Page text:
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Progress reported in Iraq weapons hunt

'Somebody was going to come to kill us'

From David Ensor and Mike Boettcher

A blueprint for an upper centrifuge, which the CIA says is now in their possession.
A blueprint for an upper centrifuge, which the CIA says is now in their possession.

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CIA sources tell CNN's David Ensor that with the revelation of nuclear centrifuge parts, other evidence should come quickly
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CNN's Mike Boettcher spoke to the Iraqi scientist who led U.S. officials to the nuclear centrifuge buried in his back yard.
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A former Iraqi scientist gives the CIA nuclear centrifuge parts and plans buried in his rose garden.
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• Interactive: Who's who in Iraq
• Interactive: Sectarian divide

(CNN) -- U.S. personnel searching in Iraq for unconventional weapons and their components are making rapid progress and the world could expect surprises soon, the CIA's chief weapons inspector told CNN.

The progress is being made because key Iraqis are finally beginning to open up -- men like Dr. Mahdi Obeidi who turned over documents and parts of an Iraqi gas centrifuge system for developing nuclear weapons material.

Obeidi buried the materials beneath rose bushes in his back yard 12 years ago. (Full story, White House reaction)

"My suspicions are that we'll find [things] in the chemical and biological areas. In fact, I think there may be some surprises coming rather quickly in that area," chief CIA weapons inspector David Kay told CNN over a secure teleconference between Baghdad and CIA headquarters in McLean, Virginia.

Kay, who led three United Nations arms inspection missions in Iraq in 1991-92, declined to be more specific on what "surprises" might turn up.

U.S. officials said they were examining two large containers found in Iraq full of documents related to banned weapons.

Officials said some documents instruct scientists how to conceal evidence of the weapons program from international inspectors.

And while no smoking gun evidence has turned up, Kay is optimistic he will find some soon.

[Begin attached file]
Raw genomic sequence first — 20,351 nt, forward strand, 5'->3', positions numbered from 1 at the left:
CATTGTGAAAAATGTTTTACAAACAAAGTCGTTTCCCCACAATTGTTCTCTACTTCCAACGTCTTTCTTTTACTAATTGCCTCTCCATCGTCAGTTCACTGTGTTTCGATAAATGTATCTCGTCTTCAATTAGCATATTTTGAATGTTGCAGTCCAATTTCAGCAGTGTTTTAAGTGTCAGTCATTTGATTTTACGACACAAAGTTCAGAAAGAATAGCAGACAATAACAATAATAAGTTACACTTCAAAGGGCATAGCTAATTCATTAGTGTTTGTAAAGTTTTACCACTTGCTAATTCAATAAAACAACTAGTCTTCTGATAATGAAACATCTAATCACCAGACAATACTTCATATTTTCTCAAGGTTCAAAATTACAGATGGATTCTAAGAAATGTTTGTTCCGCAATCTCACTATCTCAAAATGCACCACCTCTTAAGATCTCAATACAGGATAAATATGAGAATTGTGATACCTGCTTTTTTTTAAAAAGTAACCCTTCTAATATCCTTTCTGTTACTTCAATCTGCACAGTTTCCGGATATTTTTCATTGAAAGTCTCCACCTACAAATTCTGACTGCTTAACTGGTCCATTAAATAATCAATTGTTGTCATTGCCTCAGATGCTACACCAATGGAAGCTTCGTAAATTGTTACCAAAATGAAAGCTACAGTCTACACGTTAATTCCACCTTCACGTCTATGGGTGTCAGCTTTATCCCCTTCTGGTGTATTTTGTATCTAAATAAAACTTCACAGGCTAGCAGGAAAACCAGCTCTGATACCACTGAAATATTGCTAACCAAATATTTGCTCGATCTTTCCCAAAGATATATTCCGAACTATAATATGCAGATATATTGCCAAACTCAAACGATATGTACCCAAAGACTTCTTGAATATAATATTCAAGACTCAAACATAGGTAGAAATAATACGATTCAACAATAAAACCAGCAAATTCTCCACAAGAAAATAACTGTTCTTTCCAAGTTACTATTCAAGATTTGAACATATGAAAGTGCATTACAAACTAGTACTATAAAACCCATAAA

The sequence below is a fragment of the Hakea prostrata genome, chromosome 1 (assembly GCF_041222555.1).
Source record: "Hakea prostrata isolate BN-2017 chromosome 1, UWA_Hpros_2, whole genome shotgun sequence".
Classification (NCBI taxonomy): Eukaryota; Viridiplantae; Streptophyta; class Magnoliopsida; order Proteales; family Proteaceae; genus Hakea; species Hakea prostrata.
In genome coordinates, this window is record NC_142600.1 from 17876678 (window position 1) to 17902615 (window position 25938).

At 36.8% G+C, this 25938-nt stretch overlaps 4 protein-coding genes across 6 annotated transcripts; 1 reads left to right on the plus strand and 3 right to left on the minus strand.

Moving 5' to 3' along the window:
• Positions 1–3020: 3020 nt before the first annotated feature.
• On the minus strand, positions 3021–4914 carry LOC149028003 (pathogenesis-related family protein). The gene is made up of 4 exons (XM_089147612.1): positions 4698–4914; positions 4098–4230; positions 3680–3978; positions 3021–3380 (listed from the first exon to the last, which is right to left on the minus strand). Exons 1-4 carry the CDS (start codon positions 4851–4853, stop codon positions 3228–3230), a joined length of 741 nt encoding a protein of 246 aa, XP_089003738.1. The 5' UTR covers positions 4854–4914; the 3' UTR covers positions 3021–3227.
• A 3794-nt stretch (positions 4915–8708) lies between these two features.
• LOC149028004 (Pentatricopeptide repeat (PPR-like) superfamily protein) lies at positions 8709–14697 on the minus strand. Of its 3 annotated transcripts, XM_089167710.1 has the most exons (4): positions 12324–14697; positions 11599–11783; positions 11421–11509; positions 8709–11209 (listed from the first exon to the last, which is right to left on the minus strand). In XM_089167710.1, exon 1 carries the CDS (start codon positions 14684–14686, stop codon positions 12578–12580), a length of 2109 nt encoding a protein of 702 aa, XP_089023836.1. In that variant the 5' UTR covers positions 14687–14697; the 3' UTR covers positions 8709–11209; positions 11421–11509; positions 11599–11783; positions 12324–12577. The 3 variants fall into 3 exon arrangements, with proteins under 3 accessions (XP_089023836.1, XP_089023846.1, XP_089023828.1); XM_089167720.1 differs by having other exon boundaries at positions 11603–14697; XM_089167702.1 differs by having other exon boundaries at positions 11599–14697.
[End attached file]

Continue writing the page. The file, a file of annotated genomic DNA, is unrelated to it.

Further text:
The cooperation of Obeidi -- an Iraqi nuclear scientist who has since been removed from Iraq along with his family -- has excited U.S. officials and caught the attention of the Bush administration.

"We hope this will lead other scientists to step forward," White House press secretary Ari Fleischer said Thursday.

Defense Secretary Donald Rumsfeld and other senior officials have long contended that real breakthroughs in the hunt for banned weapons and their components would not be made until Iraqis come forward with information.

So far, few have come forward. Until now, Iraqi scientists have told CNN they were unsure of the U.S. policy, wondering if they would be welcomed or treated as war criminals, or left vulnerable to reprisals by remnants of Saddam Hussein's regime.

For example, one scientist told CNN he did not have anything to do with weapons programs and said he wasn't afraid. But as CNN Producer Maria Fleet left his home, his daughter secretly passed along a note.

"He is afraid of telling the truth because of the dangerous situation Saddam put us in. Please help us and make sure of our safety and if you could make it possible to leave Iraq forever," said the note, written in English.

CIA admits raid was a mistake

After U.S. officials learned Obeidi had talked to CNN, he and his family were whisked out of Iraq to safety.
After U.S. officials learned Obeidi had talked to CNN, he and his family were whisked out of Iraq to safety.

The story of Obeidi, the Iraqi scientist now cooperating with U.S. authorities, is a prime example of the fears facing Iraqis who want to help out.

Obeidi had already begun cooperating with the CIA when U.S. Army troops raided his home June 3, breaking through the front door.

"I was eating breakfast with my wife and I heard some very loud noise outside, and the noise started to grow and even more. And then we were really scared. We thought somebody was going to come to kill us," Obeidi told CNN.

Just two days earlier, he said he had begun cooperating with the CIA, describing to them the centrifuge program and turning over the plans and parts he had hidden under his rose bushes.

Obeidi said he was promised protection by the CIA, but as armed soldiers roamed his home, he felt endangered. His handlers seemed to be reneging, he said.

Fortunately for Obeidi, he was able to reach the only American he really knew, David Albright, a former U.N. weapons inspector whom he had met -- and lied to -- many times during U.N. inspections in the 1990s.

Albright, now president of the Institute for Science and International Security in Washington, told CNN the breakdown was the result of "no policy in the U.S. government to allow these scientists to come to the U.S."

"There is no plea bargain policy. I think there were people here in the bureaucracy that didn't want to make a deal," Albright said. "He was trapped."

Obeidi then contacted CNN. A day after U.S. officials learned he had spoken to CNN, Obeidi and his family were whisked out of Iraq by the CIA.

The CIA admits the Army raid on Obeidi's home was a mistake.

"There are many units operating right now in Baghdad and it was a case -- genuine case -- of lack of full coordination," Kay said.

Obeidi, who met with CNN Wednesday at a location the network promised not to disclose, said he hoped lessons could be learned from his attempt to cooperate. Other Iraqi scientists were closely watching his fate, he said.

"I think that the soft touch is the best approach. This is the approach that has really helped me to voluntarily cooperate," he said.

CNN Producer Maria Fleet contributed to this report.

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